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The Corona coup: How Constellation sells so much bad beer

Kyle Stock
The Corona coup: How Constellation sells so much bad beer
The Corona coup: How Constellation sells so much bad beer

Constellation Brands (STZ), best known as a wine empire, is once again crooning about Corona. Last year it bought all of the Mexican brewery that makes the beer and the company that imports it to the U.S. The results have been intoxicating: Profit in the recent quarter almost doubled because of a surge in Corona sales.

Corona is now the fifth bestselling beer in the U.S., selling more than double the amount of Heineken, the next most popular import. It’s growing while the rest of the beer business is drying up or being siphoned off by new small-batch brewers. Last year, Corona sales rose 4 percent.

Here’s the curious thing: Corona is not very good—at least by most critical accounts.

After 3,200 reviews at RateBeer.com, Corona has a grade of 1.69 out of 10. The Beer Advocate gives Corona an “awful” rating of 55 out of 100 and the following description: “faded aromas of sulphur, faint skunk, mild cooked veggies.”

Not only is Corona not very good—it’s one of the worst Mexican beers. Here’s how the folks at Beer Advocate rank other suds from south of the border.

Bohemia 77
Negra Modelo 77
Dos Equis Amber 72
Victoria 68
Modelo Especial 66
Pacifico 63
Tecate 60
Sol 58

Oddly enough, Constellation makes and distributes four of those brews: Negra Modelo, Victoria, Modelo Especial, and Pacifico.

Granted, American drinkers guzzle a lot of beer that doesn’t draw rave reviews. For example, according to Chicago-based research firm IRI, one in five beers downed in the U.S. is a Bud Light, hardly a go-to for beer snobs. Bud Light and Coors Light are popular in large part because they’re cheap. Corona, at $30 a case on average, is almost twice the cost of Natural Light, the No. 6 selling beer in the country.

So how has Constellation kept the Corona party going? In a word, marketing. Crown always pushed Corona pretty hard, but Constellation has been even more aggressive with its advertising since it took over entirely in June. Specifically, it set out to boost its return in colder months.

Constellation rolled out a campaign in the fall featuring former NFL coach Jon Gruden during Monday Night Football. Meanwhile, the company cooked up a Thanksgiving promotion with Woodbridge and Butterball. The receptionists on Butterball’s turkey hotline were pushing Corona as a logical pairing choice.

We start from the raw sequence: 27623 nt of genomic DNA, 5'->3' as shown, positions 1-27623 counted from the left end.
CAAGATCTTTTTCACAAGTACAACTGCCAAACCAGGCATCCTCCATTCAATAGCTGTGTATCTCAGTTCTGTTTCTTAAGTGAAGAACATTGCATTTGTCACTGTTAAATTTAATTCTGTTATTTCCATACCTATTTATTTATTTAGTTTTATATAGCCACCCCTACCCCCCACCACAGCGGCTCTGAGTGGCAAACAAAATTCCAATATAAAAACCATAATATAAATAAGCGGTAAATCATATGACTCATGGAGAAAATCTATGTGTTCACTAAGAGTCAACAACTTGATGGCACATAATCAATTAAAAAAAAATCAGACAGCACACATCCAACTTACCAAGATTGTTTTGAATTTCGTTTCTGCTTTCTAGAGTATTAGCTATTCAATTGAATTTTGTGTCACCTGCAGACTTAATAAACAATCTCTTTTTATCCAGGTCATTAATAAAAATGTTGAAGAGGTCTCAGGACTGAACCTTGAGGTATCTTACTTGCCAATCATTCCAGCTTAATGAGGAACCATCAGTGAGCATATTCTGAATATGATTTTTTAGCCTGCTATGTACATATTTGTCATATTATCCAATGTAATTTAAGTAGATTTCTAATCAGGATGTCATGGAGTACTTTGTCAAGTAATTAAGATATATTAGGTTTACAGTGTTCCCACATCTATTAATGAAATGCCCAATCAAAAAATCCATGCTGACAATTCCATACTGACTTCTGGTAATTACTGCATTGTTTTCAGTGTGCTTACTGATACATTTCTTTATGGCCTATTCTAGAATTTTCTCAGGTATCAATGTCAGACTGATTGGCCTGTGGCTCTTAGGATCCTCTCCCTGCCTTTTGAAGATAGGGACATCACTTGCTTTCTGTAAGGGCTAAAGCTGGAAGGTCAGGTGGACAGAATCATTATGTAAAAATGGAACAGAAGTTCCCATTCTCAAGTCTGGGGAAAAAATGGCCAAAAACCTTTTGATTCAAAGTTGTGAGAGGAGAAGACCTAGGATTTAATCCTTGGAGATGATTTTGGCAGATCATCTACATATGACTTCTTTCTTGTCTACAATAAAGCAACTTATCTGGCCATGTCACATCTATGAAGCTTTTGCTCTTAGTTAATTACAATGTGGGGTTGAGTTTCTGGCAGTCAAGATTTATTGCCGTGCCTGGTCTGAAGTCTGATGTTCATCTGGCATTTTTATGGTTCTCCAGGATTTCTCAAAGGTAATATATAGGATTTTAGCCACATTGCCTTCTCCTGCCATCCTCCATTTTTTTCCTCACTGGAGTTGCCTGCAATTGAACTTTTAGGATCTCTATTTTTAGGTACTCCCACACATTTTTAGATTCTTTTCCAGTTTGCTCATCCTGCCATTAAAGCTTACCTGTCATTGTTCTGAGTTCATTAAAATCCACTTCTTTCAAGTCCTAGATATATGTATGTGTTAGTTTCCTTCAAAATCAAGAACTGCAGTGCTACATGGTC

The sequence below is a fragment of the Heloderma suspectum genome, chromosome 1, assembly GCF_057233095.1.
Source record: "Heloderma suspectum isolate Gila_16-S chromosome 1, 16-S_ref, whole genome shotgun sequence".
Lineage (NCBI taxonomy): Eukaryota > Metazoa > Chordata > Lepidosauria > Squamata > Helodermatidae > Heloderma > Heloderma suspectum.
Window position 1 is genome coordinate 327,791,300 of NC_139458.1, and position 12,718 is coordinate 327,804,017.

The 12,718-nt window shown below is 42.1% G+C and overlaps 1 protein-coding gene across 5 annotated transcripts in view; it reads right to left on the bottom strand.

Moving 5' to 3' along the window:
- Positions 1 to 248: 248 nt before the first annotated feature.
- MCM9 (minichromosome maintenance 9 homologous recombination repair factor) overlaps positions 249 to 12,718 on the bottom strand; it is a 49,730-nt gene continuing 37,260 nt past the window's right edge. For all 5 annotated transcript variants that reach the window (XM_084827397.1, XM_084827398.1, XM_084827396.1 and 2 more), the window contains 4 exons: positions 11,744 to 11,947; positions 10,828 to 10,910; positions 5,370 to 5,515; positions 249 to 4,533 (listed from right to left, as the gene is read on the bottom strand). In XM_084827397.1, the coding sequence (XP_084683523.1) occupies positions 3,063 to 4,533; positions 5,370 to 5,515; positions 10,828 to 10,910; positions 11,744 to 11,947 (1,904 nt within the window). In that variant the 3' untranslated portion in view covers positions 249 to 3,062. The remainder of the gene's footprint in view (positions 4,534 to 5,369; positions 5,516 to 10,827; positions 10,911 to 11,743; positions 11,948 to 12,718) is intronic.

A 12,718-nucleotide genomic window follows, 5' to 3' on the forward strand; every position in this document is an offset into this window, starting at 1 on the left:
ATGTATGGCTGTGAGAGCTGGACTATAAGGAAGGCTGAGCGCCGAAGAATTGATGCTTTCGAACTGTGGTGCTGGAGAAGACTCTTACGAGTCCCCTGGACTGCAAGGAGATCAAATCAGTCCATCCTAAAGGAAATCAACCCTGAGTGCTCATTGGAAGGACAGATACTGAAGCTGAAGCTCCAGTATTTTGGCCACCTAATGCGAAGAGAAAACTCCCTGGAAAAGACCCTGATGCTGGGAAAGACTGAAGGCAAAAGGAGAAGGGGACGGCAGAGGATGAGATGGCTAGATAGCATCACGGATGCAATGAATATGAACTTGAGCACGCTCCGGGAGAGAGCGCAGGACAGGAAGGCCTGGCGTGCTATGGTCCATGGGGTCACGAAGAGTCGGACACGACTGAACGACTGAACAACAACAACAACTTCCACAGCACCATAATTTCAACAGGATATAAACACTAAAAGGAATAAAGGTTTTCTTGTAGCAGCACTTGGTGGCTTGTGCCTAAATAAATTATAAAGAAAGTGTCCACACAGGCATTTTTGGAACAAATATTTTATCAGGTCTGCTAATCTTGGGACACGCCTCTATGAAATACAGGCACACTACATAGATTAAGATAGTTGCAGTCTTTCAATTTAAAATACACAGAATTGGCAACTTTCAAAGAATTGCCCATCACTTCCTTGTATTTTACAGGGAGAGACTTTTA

Constellation recently has been playing up Cinco de Mayo, a day more than any other that marks the brand’s marketing coup. “We will continue to build our Corona de Mayo equity to reinforce our positioning around summer’s first fiesta,” Chief Executive Officer Robert Sands said during a conference call with analysts this week. Note the not-at-all subtle phrasing, “Corona de Mayo.” That’s like saying the “Fourth of Jack Daniels.”

Of course, an emphasis on marketing isn’t a new strategy in the beer business. Despite bloated advertising budgets, some of the biggest brands in the game have seen sales slip. Constellation’s Corona strategy is different, however, because of its consistency. The ads don’t talk about taste or hops or extra clean water. The image is not seasonal or dark or light. With the exception of the turkey promotion, the formula is simple: sand, sun, and lime wedges.

Corona isn’t selling beer. It’s selling the idea of having a beer on a beachside vacation. And the millions of beer drinkers who’ve taken a spring break trip to Cancun or hit a California taco stand don’t really care what the brew tastes like.

Here’s Sands again discussing that equation during a January conference call.

“We had a very consistent message to the consumer about what these products stand for year in and year out that is resonating with the consumer,” he said. “That’s a differentiating factor versus the competition, which has kind of been all over the place trying to find some hook with the consumer in a market that’s been down overall.”

Over Christmas, the company even rolled out the same tired old ad showing a palm tree strewn with holiday lights.

Much of Constellation’s growth strategy now rests on pushing Corona Light, particularly in kegs to U.S. bars. And the company is thinking about cooking up a new kind of Corona with more alcohol—a Corona Extra Extra if you will. Last week it announced more ambitious expansion plans, including as much as $1.1 billion in spending to double the capacity of its Mexican brewery.

There is some hope, however, for beer snobs. Some of Constellation’s better-rated beers are growing much faster in the U.S. than its other brands. Pacifico, for example, is on more taps than any other Constellation brew. Modelo Especial posted a 20 percent increase in volume last year.

“We firmly believe Modelo Especial is the next Corona,” Ryder said. We can see the tagline now: Modelo de Mayo.

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